As health authorities shift the first line of care to web and telephone-based systems, an increasing number of people have already turned to the Internet and self-help groups for information on their condition. In the past, the medical profession had access to all the knowledge and the patient had none. Today, that balance is shifting as patients have access to a wide range of information. A medical professional has to know a lot about many things whereas a patient wants to know everything about the specific ailment or condition they may have. So today, when a patient meets a health professional, they may be in the strange situation of having spent more time reading about a condition than the professional. But where is this information coming from, is the information correct and well balanced or biased and based on some other unknown factors? There is no argument that self-help forums are extremely important but with increasing access to information on disease, a growing number of people are suffering from Cyberchondria11.
Cyberchondria is a recognised phenomenon based on hypochondria, when people read about symptoms they think they have the same condition; with so much access to information on ailments, these people are going to be able to pseudo-suffer with a new condition every hour.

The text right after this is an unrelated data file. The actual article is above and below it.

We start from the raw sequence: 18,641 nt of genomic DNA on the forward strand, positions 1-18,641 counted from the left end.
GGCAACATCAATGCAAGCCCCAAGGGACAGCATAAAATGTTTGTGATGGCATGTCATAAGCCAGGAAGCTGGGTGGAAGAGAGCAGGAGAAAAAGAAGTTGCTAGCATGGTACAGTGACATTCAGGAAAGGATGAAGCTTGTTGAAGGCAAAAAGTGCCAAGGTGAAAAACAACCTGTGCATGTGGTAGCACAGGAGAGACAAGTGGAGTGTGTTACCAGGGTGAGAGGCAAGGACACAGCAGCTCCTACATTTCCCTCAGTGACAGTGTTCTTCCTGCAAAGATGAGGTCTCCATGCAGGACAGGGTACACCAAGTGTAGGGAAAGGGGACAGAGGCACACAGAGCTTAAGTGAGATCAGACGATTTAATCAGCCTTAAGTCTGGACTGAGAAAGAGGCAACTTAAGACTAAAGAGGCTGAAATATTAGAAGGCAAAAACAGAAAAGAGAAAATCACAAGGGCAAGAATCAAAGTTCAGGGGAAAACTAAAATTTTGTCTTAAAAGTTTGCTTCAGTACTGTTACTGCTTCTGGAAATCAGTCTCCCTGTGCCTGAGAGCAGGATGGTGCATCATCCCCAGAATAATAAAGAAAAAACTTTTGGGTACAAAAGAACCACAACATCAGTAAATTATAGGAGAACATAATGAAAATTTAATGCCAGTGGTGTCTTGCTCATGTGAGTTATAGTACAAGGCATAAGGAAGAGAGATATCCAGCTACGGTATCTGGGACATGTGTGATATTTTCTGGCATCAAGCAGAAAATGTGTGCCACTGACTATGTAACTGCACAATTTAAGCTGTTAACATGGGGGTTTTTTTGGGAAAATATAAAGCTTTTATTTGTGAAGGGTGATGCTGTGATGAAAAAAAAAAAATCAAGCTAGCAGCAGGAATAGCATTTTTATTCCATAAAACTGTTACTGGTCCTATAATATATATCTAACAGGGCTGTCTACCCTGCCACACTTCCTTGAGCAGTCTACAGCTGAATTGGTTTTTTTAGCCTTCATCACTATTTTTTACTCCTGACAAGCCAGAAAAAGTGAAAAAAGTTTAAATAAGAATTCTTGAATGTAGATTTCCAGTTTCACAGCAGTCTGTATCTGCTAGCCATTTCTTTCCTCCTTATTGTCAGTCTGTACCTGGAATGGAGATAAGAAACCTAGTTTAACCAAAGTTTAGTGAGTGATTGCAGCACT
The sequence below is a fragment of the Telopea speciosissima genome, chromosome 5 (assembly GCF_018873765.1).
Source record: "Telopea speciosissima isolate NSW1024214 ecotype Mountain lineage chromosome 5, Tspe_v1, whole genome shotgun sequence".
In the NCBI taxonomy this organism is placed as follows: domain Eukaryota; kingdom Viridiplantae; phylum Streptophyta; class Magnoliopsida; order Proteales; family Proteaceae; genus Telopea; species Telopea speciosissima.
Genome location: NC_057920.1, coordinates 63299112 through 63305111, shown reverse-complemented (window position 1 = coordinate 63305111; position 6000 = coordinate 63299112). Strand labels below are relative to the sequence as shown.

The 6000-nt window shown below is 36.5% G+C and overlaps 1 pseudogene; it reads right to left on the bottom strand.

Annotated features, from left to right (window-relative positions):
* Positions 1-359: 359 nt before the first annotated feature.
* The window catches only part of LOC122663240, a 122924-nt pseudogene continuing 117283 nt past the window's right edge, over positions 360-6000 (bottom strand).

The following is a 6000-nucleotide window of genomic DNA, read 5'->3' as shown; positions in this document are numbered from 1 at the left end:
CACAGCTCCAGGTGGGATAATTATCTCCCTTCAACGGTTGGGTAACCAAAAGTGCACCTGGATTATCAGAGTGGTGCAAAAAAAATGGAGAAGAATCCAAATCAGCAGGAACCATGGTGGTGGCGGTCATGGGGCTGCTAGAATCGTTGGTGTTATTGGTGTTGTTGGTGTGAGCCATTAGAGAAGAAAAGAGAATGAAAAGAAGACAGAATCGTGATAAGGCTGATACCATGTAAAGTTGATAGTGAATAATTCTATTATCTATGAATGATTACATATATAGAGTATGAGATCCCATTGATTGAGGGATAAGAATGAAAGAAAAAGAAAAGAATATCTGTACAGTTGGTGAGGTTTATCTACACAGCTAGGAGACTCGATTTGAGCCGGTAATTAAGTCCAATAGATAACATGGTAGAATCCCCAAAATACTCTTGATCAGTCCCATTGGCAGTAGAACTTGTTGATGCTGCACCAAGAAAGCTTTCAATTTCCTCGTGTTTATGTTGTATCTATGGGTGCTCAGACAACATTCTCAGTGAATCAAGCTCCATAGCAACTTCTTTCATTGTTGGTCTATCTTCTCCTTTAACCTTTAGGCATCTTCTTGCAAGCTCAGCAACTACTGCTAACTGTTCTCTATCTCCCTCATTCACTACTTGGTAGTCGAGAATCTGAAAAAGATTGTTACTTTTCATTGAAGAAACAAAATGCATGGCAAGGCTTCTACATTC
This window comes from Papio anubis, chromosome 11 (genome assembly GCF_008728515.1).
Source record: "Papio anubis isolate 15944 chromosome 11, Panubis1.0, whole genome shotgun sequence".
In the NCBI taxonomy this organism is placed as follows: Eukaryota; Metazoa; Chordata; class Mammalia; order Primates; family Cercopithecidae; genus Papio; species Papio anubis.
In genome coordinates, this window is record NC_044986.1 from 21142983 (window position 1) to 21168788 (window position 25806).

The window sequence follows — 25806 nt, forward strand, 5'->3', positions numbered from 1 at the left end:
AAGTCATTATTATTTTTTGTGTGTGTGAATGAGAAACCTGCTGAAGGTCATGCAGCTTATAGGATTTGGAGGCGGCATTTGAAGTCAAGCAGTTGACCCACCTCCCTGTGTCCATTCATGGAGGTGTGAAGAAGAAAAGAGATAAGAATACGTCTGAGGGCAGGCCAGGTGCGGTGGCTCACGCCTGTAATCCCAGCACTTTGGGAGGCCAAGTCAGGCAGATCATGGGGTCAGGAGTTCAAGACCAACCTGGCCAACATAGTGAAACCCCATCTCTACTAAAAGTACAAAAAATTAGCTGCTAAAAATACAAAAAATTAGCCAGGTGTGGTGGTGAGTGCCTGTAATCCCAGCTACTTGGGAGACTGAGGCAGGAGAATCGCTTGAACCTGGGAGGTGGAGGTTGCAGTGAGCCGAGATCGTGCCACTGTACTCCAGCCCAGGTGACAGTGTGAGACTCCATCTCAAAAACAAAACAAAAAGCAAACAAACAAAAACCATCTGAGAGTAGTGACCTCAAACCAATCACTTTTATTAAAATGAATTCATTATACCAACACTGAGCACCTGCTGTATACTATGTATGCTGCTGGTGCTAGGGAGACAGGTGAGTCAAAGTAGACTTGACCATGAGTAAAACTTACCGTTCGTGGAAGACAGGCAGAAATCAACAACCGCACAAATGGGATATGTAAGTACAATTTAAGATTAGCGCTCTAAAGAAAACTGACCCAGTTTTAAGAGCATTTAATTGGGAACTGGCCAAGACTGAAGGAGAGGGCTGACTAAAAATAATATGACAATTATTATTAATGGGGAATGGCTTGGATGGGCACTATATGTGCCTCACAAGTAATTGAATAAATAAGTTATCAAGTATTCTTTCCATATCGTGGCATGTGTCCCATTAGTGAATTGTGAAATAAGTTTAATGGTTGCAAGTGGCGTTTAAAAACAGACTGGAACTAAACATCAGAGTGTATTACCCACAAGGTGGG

As users search Internt to know what their ailments are, the search engines could be used for the first sign of pandemics etc. In an attempt to self-diagnose, the population is flagging up potential health problems (see Figure 3). If enough people enter the same symptoms, it may be the first sign of a problem that needs to be acted upon. As the Internet address has a fixed location, this may even be broken down into areas. This is also the case if a supermarket or pharmacy notices a sudden increase in the sale of certain medicines, which may indicate a problem. If these sales could be tied to a user’s location or previous sales then it may even be able to pinpoint that a certain restaurant may need a visit from the health inspector.
Flu like search terms used in Google show a rise in searches around February.
The ‘Hippocratic Oath’ mentions the teaching of knowledge and leaving jobs to professionals; new technology will play an important part of this in the future as the world changes. Historically, these changes have come at a manageable pace; today, the potential danger is that a lot of new technologies are emerging very quickly. We, therefore, need to look forward to what may happen in order to be better prepared for the future.
I work in BT Innovate; it is the future looking part of BT; my company’s strategy is to enable our customers to thrive in an ever changing world. http://www.btplc.com/